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Walking to School

Safety Tips for Motorists

School Bus Safety

Be aware, follow the rules and be safe!
Unintentional injury is the number one killer of children. Pedestrian injuries are the second leading cause of unintentional death among children ages 5 to 14. Back-to-school season provides a great opportunity to teach kids common sense safety behavior. Help keep your children safe from unintentional injury by teaching them safe ways to travel to and from school.

The Minnesota Safety Council, the Minnesota SAFE KIDS Coalition and the Minnesota Department of Public Safety offer these safety tips to help parents and children this fall:

Walking to School

  • Choose the safest route from your home to the school and walk it with your children. Look for the most direct route with the fewest street crossings. Children under age 10 should walk with an adult or older child every day because they may not be able to judge the speed or distance of oncoming traffic and their peripheral vision is one-third less than most adults.
  • Leave on-time for school and/or in plenty of time to catch the bus.
  • Teach children to know and obey all traffic signals and markings. For example: a flashing "walk" sign is not an automatic "go" signal.
  • Make sure children look to the left, look to the right and then look again to the left for moving vehicles before crossing the street.
  • Teach children not to enter the street from between parked cars or from behind brushes or shrubs. Darting into the street accounts for 50 to 70 percent of pedestrian injuries among children ages 9 and under.
  • Because drivers have a more difficult time seeing pedestrians, teach children to be extra alert in bad weather.
  • Be a good role model. Your children need you to not only tell but also show them how to be safe pedestrians.

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School Bus Safety

An estimated 25 million students ride school buses daily. The majority of children who have lost their lives involving a school bus were not killed riding the bus but rather while they were outside the bus.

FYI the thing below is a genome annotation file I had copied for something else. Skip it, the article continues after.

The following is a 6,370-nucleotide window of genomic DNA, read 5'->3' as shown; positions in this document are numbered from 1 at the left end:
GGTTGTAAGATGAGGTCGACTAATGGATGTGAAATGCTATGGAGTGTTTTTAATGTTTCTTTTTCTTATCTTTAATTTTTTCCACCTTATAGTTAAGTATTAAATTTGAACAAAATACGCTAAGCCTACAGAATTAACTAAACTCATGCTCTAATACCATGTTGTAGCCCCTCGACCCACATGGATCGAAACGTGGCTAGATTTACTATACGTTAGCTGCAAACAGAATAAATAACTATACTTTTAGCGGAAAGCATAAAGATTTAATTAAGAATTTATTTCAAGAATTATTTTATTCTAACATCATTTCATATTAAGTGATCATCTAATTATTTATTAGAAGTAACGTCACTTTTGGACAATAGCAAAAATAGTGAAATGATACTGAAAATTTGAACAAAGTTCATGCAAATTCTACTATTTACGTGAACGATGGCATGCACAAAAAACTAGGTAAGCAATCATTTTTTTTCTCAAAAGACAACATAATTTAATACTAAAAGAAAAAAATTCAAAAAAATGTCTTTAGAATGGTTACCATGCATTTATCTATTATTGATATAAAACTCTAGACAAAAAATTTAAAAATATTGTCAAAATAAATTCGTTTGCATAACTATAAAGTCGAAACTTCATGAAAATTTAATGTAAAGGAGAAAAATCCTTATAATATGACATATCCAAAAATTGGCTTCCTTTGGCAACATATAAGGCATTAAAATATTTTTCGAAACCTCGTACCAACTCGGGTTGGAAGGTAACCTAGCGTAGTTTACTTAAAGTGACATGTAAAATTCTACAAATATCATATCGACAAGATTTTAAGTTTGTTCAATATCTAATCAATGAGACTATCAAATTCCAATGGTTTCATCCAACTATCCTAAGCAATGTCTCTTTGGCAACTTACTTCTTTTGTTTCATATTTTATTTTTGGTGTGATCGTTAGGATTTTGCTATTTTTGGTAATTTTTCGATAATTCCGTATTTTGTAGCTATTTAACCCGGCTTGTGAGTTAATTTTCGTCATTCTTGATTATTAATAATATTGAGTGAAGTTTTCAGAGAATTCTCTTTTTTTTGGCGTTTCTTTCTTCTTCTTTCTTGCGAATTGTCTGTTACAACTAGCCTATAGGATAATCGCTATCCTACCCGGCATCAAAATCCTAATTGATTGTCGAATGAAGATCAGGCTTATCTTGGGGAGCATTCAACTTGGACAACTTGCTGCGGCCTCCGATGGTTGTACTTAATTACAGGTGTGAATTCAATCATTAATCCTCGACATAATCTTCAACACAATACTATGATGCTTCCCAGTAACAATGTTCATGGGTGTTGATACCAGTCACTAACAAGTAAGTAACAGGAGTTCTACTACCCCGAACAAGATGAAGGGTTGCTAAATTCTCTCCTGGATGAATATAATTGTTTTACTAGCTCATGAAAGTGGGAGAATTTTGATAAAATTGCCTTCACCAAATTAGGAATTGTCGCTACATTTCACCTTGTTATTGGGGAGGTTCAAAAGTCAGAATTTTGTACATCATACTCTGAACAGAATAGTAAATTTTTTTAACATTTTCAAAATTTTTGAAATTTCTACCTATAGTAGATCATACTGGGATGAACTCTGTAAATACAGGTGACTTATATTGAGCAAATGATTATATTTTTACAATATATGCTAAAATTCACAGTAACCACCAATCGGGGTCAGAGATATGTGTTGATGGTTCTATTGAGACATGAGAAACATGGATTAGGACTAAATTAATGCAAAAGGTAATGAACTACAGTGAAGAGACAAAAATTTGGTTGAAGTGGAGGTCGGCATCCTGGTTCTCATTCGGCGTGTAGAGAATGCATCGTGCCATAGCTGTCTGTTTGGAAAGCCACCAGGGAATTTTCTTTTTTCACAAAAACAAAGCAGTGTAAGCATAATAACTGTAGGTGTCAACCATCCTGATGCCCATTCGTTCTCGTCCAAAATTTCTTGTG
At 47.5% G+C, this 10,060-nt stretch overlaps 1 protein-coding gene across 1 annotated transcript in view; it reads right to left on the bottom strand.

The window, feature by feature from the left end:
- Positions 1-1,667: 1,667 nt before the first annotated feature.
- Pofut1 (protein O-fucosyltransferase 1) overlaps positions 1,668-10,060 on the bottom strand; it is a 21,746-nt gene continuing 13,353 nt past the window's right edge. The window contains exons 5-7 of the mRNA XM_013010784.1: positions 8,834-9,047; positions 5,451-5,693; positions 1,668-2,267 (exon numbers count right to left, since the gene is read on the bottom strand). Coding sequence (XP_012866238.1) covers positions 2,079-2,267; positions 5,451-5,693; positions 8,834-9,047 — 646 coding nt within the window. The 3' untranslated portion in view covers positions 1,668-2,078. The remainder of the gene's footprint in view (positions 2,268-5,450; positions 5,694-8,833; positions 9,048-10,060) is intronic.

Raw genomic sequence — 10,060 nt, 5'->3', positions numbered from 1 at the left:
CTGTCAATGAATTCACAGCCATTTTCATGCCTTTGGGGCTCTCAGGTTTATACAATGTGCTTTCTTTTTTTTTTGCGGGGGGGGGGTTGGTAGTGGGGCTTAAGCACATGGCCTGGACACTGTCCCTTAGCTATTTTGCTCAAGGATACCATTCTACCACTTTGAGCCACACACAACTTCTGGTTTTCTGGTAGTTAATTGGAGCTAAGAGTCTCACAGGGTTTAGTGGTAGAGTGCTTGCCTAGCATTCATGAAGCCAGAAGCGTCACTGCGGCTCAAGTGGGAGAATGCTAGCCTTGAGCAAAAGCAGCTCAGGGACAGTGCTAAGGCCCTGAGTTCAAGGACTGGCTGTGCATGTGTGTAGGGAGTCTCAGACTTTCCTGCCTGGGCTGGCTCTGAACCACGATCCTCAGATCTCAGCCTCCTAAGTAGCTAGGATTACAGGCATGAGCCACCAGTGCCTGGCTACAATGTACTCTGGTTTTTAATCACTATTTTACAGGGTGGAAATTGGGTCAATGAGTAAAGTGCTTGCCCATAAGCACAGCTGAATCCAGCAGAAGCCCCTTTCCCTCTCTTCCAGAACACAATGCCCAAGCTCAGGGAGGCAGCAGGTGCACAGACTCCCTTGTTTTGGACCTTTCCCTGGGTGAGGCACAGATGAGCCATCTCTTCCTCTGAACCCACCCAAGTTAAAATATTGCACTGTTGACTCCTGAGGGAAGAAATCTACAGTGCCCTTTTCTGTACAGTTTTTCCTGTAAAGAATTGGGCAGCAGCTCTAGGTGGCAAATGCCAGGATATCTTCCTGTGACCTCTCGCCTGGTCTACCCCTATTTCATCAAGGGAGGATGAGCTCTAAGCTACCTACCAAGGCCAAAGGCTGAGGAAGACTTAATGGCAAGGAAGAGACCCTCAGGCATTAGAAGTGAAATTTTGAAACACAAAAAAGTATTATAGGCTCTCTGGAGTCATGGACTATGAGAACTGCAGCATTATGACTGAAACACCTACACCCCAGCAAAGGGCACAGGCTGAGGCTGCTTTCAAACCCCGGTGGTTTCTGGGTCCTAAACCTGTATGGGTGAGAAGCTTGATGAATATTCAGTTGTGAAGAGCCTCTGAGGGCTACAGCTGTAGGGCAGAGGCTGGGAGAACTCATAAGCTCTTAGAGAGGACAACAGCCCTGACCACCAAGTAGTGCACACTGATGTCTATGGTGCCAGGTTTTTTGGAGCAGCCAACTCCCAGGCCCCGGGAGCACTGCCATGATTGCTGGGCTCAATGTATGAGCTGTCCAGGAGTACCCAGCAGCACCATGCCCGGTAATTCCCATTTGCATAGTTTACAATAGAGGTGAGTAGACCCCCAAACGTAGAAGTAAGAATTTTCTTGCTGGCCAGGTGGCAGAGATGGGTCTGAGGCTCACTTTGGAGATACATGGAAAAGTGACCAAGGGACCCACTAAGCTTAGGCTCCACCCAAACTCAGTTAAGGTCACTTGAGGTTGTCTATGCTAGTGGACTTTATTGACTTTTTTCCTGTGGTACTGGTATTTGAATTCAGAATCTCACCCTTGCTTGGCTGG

Many injuries occur when children are boarding or exiting because a blind spot extends approximately 10 feet in front of the bus obstructing the view of the driver. Children may believe that if they can see the bus the bus driver can see them.

A child's behavior at the bus stop is an important aspect of school bus safety. While waiting for the bus, children should follow the following safety rules:

  • Be a safe pedestrian while walking to and from the bus stop.
  • Wear bright colors so that motorists can easily see them.
  • Stay on the sidewalk and be aware of traffic in the area. If there is no sidewalk, they should walk and stand facing traffic.
  • Wait for the school bus at least 10 feet from the road and further away if the weather is bad.
Remember that motorists may not always stop for the school bus as the law states so children should look left, look right and then look left again before crossing in front of the bus. They should cross at least 10 feet in front of the bus so the bus driver can see them. They should NEVER cross behind the bus!

While on the bus, children should observe the following safety rules:

  • Remain seated at all times.
  • Keep the aisles clear of books, bags, jackets and other items.
  • Don't throw objects inside or outside of the bus.
  • Don't shout or distract the driver unnecessarily.
  • Keep your head, arms and feet inside the bus at all times.
  • Obey the school bus driver and follow specific state school bus rules.

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Safety Tips for Motorists

The following are safety tips for motorists who encounter a school bus and children on Minnesota's roadways:

  • Use extra caution when school children and school buses are in the area.
  • Be prepared to stop for the school bus.
  • It is illegal in some states to pass another vehicle within 100 feet of a railroad crossing. A school bus is required to stop at a railroad crossing but is not required to activate the amber warning lights so pay attention.
  • Know what is required when the flashing amber or flashing red lights of a school bus are activated:
    • Flashing amber lights are the school bus pre-warning signals. The purpose is to warn other drivers that the school bus is preparing to stop.
    • Flashing red lights and stop arm are indications that the school bus has stopped and traffic from both directions must stop at least 20 feet away from the school bus.
  • Penalties for school bus violations can be substantial. Fines range from $300 to $3,000 and one year in jail along with the drivers license suspension.

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Be aware, follow the rules and be safe!

Acknowledgements for the above information to:
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